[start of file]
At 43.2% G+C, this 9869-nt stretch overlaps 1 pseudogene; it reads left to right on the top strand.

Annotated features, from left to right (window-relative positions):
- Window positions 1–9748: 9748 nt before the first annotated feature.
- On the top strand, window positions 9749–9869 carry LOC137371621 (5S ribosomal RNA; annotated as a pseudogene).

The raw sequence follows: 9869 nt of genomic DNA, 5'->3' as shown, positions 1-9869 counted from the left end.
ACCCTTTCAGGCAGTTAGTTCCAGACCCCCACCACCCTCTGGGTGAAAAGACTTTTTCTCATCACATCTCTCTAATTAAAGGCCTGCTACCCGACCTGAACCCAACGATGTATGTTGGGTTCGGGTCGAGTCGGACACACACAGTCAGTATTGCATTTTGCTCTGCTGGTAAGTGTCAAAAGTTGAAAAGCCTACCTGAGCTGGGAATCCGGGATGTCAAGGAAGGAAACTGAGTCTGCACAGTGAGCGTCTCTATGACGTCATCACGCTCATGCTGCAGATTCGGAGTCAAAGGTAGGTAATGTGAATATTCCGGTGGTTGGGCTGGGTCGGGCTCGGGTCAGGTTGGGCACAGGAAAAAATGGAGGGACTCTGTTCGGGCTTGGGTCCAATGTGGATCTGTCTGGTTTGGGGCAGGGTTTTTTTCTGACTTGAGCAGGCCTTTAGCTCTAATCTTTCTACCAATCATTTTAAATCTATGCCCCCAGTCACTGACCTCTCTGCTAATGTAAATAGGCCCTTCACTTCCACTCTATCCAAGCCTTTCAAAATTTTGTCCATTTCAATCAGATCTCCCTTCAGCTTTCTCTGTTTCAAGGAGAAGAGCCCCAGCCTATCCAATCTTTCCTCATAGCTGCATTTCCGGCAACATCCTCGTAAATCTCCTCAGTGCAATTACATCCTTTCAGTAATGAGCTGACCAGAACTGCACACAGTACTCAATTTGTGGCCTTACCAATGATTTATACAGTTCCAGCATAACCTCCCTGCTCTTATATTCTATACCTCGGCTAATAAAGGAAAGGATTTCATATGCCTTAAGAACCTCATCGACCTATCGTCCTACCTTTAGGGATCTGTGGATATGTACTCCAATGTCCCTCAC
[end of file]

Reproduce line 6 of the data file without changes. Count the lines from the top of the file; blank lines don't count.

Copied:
ACCCTTTCAGGCAGTTAGTTCCAGACCCCCACCACCCTCTGGGTGAAAAGACTTTTTCTCATCACATCTCTCTAATTAAAGGCCTGCTACCCGACCTGAACCCAACGATGTATGTTGGGTTCGGGTCGAGTCGGACACACACAGTCAGTATTGCATTTTGCTCTGCTGGTAAGTGTCAAAAGTTGAAAAGCCTACCTGAGCTGGGAATCCGGGATGTCAAGGAAGGAAACTGAGTCTGCACAGTGAGCGTCTCTATGACGTCATCACGCTCATGCTGCAGATTCGGAGTCAAAGGTAGGTAATGTGAATATTCCGGTGGTTGGGCTGGGTCGGGCTCGGGTCAGGTTGGGCACAGGAAAAAATGGAGGGACTCTGTTCGGGCTTGGGTCCAATGTGGATCTGTCTGGTTTGGGGCAGGGTTTTTTTCTGACTTGAGCAGGCCTTTAGCTCTAATCTTTCTACCAATCATTTTAAATCTATGCCCCCAGTCACTGACCTCTCTGCTAATGTAAATAGGCCCTTCACTTCCACTCTATCCAAGCCTTTCAAAATTTTGTCCATTTCAATCAGATCTCCCTTCAGCTTTCTCTGTTTCAAGGAGAAGAGCCCCAGCCTATCCAATCTTTCCTCATAGCTGCATTTCCGGCAACATCCTCGTAAATCTCCTCAGTGCAATTACATCCTTTCAGTAATGAGCTGACCAGAACTGCACACAGTACTCAATTTGTGGCCTTACCAATGATTTATACAGTTCCAGCATAACCTCCCTGCTCTTATATTCTATACCTCGGCTAATAAAGGAAAGGATTTCATATGCCTTAAGAACCTCATCGACCTATCGTCCTACCTTTAGGGATCTGTGGATATGTACTCCAATGTCCCTCAC